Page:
The latest report on community-based care (CBC), released twice a year by the Texas Department of Family and Protective Services (DFPS), shows the state’s active providers making progress on placing children in safe, stable residences.
However, the same report shows declines in preparing children for adult life and retaining staff.
The “legacy” model of foster care, which is still in place across most of Texas, tasks DFPS with placing children, managing their cases, and generating the network of foster homes and other living arrangements that make up the “capacity” of the state’s foster care system.
In 2017, the Texas legislature authorized community-based care, a new model meant to gradually replace the legacy system. Under CBC, a single contractor for a region of the state creates capacity, places children, and provides case management for them. The model is active so far in four regions of the state, each managed by a different nonprofit group.
DFPS uses several metrics to gauge how well these contractors, known as single source continuum contractors (SSCC), manage their regions. Most of these criteria measure how well the SSCC places children in new living arrangements.
Improvements From September 2021
The SSCC that manages the Hill Country region, a nonprofit called Belong, launched in October of 2021 and therefore lacks adequate data for comparison.
Since the last report was issued in September, the other three SSCCs have all shown improvements in the safety of their child placements. Our Community, Our Kids (OCOK), the contractor for the Metroplex West area, improved by 1.8 percent, having placed 98 percent of children in safe living arrangements according to the September report and 99.8 percent in the most recent report. Saint Francis, which serves the Panhandle area, also improved. 2INgage, which serves the Texoma area, was the only SSCC to place 100 percent of children in safe living arrangements in the most recent period.
All three SSCCs also showed improvement in the stability of their placements. Ideally, a child should thrive in a single living arrangement and avoid repeated moves, so the DFPS measures placement stability by the number of placements per child. OCOK, 2INgage, and Saint Francis all reduced the number of placements for child, averaging 1.4 placements per child in the September report and 1.2 placements in the recent report.
The three groups also increased the percentage of sibling groups placed together, averaging about 63 percent of siblings landing in the same living arrangements, according to the 2022 report.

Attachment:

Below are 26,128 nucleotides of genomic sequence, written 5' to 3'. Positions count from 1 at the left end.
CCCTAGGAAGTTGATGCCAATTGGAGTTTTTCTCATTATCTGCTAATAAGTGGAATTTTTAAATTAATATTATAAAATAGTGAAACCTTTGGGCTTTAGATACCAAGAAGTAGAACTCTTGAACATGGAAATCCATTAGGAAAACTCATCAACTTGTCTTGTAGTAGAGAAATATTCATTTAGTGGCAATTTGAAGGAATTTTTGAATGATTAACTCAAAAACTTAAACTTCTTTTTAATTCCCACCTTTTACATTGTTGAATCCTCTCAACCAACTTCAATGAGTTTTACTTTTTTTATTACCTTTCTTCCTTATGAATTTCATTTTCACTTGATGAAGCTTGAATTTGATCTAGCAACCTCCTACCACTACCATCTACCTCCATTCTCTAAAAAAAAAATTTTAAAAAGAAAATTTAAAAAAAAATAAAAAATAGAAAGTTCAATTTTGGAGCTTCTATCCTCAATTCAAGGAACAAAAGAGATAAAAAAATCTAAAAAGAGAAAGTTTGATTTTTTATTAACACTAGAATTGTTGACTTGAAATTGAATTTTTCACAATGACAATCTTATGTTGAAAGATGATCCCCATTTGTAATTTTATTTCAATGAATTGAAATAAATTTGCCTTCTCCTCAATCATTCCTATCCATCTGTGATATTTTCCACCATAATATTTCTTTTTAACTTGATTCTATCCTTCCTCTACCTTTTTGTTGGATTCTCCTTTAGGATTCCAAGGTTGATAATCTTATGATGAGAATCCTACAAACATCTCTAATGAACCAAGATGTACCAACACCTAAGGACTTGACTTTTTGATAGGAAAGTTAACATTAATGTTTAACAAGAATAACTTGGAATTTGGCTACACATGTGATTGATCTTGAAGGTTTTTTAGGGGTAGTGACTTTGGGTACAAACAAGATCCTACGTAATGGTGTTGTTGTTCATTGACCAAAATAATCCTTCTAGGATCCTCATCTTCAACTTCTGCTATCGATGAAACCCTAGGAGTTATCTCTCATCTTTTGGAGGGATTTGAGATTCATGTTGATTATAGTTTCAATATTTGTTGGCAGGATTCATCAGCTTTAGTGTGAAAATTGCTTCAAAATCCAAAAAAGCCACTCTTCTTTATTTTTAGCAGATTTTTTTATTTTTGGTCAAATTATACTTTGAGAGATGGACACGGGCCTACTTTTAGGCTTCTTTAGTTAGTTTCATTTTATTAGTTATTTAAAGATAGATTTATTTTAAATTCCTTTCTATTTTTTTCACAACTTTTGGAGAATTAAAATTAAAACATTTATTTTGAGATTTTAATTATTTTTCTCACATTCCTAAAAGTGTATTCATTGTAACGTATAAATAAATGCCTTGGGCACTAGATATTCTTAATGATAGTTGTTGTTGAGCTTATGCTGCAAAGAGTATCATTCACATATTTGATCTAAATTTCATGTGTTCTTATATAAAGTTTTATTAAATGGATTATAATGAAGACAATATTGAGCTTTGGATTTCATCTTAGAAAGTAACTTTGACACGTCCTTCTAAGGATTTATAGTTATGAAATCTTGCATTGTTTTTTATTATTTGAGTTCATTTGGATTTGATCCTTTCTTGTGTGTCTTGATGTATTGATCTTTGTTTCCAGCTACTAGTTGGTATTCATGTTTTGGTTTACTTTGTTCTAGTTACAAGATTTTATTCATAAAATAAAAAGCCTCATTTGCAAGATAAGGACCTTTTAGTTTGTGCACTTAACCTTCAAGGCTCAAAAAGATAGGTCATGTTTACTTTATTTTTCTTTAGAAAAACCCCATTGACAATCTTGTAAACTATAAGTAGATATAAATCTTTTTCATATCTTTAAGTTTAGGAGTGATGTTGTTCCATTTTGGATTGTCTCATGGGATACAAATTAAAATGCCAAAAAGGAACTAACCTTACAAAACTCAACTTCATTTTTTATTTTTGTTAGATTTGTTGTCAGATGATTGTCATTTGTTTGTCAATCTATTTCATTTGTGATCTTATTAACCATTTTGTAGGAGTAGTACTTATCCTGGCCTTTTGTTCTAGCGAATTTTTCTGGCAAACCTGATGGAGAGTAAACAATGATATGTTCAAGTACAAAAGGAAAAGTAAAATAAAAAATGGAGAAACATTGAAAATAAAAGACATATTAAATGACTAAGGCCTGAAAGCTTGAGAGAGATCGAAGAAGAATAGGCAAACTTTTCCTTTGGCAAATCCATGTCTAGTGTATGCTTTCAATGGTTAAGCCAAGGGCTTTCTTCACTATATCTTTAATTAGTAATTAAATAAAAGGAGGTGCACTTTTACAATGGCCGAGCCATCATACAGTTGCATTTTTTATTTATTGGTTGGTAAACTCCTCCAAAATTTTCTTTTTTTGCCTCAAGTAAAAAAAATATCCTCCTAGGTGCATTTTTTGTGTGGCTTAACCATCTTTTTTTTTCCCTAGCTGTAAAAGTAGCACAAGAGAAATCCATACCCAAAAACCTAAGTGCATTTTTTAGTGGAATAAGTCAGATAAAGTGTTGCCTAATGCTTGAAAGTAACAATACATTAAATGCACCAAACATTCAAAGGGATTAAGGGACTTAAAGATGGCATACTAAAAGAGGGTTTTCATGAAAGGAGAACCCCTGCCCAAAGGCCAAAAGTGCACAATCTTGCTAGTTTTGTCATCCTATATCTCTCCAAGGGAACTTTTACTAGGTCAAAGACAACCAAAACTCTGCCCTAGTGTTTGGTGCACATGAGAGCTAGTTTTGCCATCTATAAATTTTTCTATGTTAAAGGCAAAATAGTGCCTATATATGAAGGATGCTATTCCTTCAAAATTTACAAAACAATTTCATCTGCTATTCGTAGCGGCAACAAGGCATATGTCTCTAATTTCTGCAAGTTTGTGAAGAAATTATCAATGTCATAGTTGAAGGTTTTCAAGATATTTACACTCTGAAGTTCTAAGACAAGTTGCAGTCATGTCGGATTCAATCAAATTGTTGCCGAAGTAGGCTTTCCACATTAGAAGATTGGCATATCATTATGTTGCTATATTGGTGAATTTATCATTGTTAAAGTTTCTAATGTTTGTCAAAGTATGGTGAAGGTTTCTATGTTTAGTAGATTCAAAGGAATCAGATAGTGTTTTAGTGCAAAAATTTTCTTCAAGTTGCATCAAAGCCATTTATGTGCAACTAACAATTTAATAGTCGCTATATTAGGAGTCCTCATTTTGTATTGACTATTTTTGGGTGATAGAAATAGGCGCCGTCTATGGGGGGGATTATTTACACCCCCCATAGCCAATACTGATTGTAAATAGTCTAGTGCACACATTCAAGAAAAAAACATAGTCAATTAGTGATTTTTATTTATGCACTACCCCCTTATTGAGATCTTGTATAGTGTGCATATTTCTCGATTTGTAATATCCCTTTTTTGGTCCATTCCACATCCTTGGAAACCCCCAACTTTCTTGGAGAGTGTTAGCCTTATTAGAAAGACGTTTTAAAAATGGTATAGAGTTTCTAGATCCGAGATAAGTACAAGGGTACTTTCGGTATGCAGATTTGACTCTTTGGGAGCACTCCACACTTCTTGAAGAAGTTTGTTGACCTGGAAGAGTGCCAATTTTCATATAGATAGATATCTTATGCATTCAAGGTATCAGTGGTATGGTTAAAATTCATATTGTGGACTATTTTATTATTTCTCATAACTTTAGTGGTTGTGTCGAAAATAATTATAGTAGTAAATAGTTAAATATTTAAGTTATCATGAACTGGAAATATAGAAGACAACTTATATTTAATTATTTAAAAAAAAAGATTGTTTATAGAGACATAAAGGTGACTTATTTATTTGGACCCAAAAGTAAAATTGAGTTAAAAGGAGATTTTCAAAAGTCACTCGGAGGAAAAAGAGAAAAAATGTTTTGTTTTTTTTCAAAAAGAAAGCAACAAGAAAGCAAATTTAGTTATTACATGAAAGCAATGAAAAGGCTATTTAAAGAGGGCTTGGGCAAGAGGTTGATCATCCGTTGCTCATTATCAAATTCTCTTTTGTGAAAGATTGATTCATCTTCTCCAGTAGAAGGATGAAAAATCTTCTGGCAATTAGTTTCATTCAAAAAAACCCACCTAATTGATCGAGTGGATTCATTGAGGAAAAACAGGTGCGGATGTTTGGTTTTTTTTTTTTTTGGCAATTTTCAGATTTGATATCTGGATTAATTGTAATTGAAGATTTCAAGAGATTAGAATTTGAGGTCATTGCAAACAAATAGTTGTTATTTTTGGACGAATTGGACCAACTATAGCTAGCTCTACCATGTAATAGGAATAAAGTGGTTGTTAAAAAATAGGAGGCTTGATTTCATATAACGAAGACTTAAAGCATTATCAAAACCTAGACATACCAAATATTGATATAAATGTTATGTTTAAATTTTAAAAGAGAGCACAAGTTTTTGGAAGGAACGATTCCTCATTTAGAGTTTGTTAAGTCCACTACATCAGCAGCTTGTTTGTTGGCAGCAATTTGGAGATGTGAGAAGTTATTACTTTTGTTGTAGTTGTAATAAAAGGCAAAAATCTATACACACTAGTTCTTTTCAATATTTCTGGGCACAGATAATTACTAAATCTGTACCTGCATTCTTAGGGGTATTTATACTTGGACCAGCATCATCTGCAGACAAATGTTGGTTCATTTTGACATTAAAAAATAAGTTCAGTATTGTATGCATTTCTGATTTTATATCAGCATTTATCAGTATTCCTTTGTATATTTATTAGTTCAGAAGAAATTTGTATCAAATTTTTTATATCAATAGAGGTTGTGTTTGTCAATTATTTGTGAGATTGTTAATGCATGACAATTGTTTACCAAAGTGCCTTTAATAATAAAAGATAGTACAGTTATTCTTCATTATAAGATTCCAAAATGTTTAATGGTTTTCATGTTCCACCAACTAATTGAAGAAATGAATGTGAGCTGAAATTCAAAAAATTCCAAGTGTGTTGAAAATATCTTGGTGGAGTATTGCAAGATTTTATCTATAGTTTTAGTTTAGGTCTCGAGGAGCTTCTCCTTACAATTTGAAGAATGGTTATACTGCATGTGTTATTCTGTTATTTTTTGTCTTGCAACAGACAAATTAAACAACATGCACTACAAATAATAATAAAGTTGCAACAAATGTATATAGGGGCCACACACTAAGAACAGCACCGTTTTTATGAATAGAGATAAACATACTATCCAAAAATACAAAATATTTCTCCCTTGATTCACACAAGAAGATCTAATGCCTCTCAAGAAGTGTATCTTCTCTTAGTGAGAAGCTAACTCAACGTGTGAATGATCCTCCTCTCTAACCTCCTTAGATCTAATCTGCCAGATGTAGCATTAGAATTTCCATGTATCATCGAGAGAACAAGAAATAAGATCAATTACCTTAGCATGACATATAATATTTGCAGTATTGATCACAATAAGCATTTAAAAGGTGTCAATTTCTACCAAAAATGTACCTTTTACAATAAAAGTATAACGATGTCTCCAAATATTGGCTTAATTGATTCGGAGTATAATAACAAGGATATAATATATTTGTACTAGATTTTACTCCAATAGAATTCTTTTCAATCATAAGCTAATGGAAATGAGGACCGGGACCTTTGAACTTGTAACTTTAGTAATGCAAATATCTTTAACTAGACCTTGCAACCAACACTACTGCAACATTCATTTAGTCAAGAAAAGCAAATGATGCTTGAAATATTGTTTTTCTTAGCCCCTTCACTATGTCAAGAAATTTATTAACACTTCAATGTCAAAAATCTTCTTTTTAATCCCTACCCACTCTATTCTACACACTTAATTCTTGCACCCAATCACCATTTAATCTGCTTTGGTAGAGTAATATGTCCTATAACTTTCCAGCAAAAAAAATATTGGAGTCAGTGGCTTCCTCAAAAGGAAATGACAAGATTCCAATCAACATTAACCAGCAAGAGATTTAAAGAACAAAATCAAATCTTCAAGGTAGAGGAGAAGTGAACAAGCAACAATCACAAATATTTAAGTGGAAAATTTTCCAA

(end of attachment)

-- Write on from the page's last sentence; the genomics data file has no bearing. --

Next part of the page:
Declines from September 2021
Not all metrics of foster care performance saw improvement in the state’s growing CBC model. Caseworker turnover spiked for both OCOK and 2INgage.
Saint Francis and OCOK also saw declines in the percentage of children prepared for adulthood in their care. In this metric, however, 2INgage achieved 100 percent in the September and March reports. In other words, according to data from the last two quarters, all children in 2INgage placements completed courses for adult life.
The DFPS also tracks SSCCs’ ability to place children close to their original homes and in family settings. In both of these metrics, OCOK was the only contractor to worsen since the last report. 71 percent of foster children in the Metroplex West area were placed within 50 miles of their removal address in the first quarter of 2022, a decrease from 2021.
Comparison to the Legacy System
As the report suggests, a closer look at the data demonstrates wide variance between the SSCCs. This breadth of difference can make it difficult to compare the legacy system to community-based care.
According to more specific data released on March 31, the SSCCs lag behind the legacy system in most metrics. For 2022, the non-CBC model outpaces the CBC model in the percentage of children placed near their original homes, the number of days in family settings, and the share of children who do not experience abuse or neglect while in foster care, among other metrics.
However, in some of these cases, it is possible that certain SSCCs may drag down the overall CBC average, hiding the high performance of other SSCCs that sometimes do better than the legacy system. For example, children in paid foster care managed by Belong, the Hill Country SSCC, spent about 90 percent of their days in family settings. The statewide non-CBC average for this metric was just 83 percent.
Additionally, there are far more children in the legacy system than in the community-based care model. Out of the 16,757 children placed in the Texas foster care system in the first quarter of this year, just 4,388 were placed in a community-based care arrangement. This also makes direct comparison difficult.
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